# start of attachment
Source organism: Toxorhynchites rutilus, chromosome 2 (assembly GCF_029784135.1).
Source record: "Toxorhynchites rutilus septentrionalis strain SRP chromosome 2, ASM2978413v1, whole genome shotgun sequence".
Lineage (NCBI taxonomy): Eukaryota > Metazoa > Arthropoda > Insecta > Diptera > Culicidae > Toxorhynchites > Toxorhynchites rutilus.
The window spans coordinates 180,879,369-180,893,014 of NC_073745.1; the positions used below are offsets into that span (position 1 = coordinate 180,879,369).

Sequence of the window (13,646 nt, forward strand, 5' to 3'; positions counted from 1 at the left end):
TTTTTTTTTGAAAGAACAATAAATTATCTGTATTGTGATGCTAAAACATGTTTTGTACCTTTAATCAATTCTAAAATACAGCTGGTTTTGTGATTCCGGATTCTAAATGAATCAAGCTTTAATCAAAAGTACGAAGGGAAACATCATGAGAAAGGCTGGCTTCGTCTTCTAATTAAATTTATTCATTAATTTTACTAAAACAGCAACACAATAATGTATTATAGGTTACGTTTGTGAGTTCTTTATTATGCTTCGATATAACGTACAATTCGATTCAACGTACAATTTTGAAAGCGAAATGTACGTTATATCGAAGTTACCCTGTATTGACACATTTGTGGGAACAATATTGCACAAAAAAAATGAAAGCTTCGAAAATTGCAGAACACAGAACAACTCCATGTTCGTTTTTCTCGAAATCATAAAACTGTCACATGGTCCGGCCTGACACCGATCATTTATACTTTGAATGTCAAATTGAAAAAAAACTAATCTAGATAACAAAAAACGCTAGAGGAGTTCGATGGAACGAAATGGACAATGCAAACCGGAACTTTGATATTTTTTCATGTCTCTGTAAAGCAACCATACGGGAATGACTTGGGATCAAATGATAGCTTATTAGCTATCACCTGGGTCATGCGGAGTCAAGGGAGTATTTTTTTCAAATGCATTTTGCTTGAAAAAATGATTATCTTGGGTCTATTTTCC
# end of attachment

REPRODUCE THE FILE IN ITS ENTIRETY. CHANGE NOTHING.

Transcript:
Source organism: Toxorhynchites rutilus, chromosome 2 (assembly GCF_029784135.1).
Source record: "Toxorhynchites rutilus septentrionalis strain SRP chromosome 2, ASM2978413v1, whole genome shotgun sequence".
Lineage (NCBI taxonomy): Eukaryota > Metazoa > Arthropoda > Insecta > Diptera > Culicidae > Toxorhynchites > Toxorhynchites rutilus.
The window spans coordinates 180,879,369-180,893,014 of NC_073745.1; the positions used below are offsets into that span (position 1 = coordinate 180,879,369).

Sequence of the window (13,646 nt, forward strand, 5' to 3'; positions counted from 1 at the left end):
TTTTTTTTTGAAAGAACAATAAATTATCTGTATTGTGATGCTAAAACATGTTTTGTACCTTTAATCAATTCTAAAATACAGCTGGTTTTGTGATTCCGGATTCTAAATGAATCAAGCTTTAATCAAAAGTACGAAGGGAAACATCATGAGAAAGGCTGGCTTCGTCTTCTAATTAAATTTATTCATTAATTTTACTAAAACAGCAACACAATAATGTATTATAGGTTACGTTTGTGAGTTCTTTATTATGCTTCGATATAACGTACAATTCGATTCAACGTACAATTTTGAAAGCGAAATGTACGTTATATCGAAGTTACCCTGTATTGACACATTTGTGGGAACAATATTGCACAAAAAAAATGAAAGCTTCGAAAATTGCAGAACACAGAACAACTCCATGTTCGTTTTTCTCGAAATCATAAAACTGTCACATGGTCCGGCCTGACACCGATCATTTATACTTTGAATGTCAAATTGAAAAAAAACTAATCTAGATAACAAAAAACGCTAGAGGAGTTCGATGGAACGAAATGGACAATGCAAACCGGAACTTTGATATTTTTTCATGTCTCTGTAAAGCAACCATACGGGAATGACTTGGGATCAAATGATAGCTTATTAGCTATCACCTGGGTCATGCGGAGTCAAGGGAGTATTTTTTTCAAATGCATTTTGCTTGAAAAAATGATTATCTTGGGTCTATTTTCC